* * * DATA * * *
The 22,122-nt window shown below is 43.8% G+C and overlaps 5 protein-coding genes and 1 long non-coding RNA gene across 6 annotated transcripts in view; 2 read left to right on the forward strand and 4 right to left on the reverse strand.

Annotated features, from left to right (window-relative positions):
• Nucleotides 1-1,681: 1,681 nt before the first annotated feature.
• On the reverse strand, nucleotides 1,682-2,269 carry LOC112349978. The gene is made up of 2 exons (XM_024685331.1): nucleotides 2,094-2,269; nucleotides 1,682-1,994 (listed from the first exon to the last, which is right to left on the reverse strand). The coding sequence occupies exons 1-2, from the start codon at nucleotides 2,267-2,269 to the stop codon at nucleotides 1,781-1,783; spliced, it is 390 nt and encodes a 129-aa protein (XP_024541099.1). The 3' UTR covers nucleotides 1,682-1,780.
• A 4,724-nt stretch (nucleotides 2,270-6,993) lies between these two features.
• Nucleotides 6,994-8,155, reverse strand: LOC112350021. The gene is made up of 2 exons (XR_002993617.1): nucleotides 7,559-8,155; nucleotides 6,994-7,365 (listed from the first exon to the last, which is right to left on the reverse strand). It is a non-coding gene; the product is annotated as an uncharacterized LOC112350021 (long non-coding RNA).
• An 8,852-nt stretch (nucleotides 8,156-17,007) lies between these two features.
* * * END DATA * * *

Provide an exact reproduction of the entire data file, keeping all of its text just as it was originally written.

The 22,122-nt window shown below is 43.8% G+C and overlaps 5 protein-coding genes and 1 long non-coding RNA gene across 6 annotated transcripts in view; 2 read left to right on the forward strand and 4 right to left on the reverse strand.

Annotated features, from left to right (window-relative positions):
• Nucleotides 1-1,681: 1,681 nt before the first annotated feature.
• On the reverse strand, nucleotides 1,682-2,269 carry LOC112349978. The gene is made up of 2 exons (XM_024685331.1): nucleotides 2,094-2,269; nucleotides 1,682-1,994 (listed from the first exon to the last, which is right to left on the reverse strand). The coding sequence occupies exons 1-2, from the start codon at nucleotides 2,267-2,269 to the stop codon at nucleotides 1,781-1,783; spliced, it is 390 nt and encodes a 129-aa protein (XP_024541099.1). The 3' UTR covers nucleotides 1,682-1,780.
• A 4,724-nt stretch (nucleotides 2,270-6,993) lies between these two features.
• Nucleotides 6,994-8,155, reverse strand: LOC112350021. The gene is made up of 2 exons (XR_002993617.1): nucleotides 7,559-8,155; nucleotides 6,994-7,365 (listed from the first exon to the last, which is right to left on the reverse strand). It is a non-coding gene; the product is annotated as an uncharacterized LOC112350021 (long non-coding RNA).
• An 8,852-nt stretch (nucleotides 8,156-17,007) lies between these two features.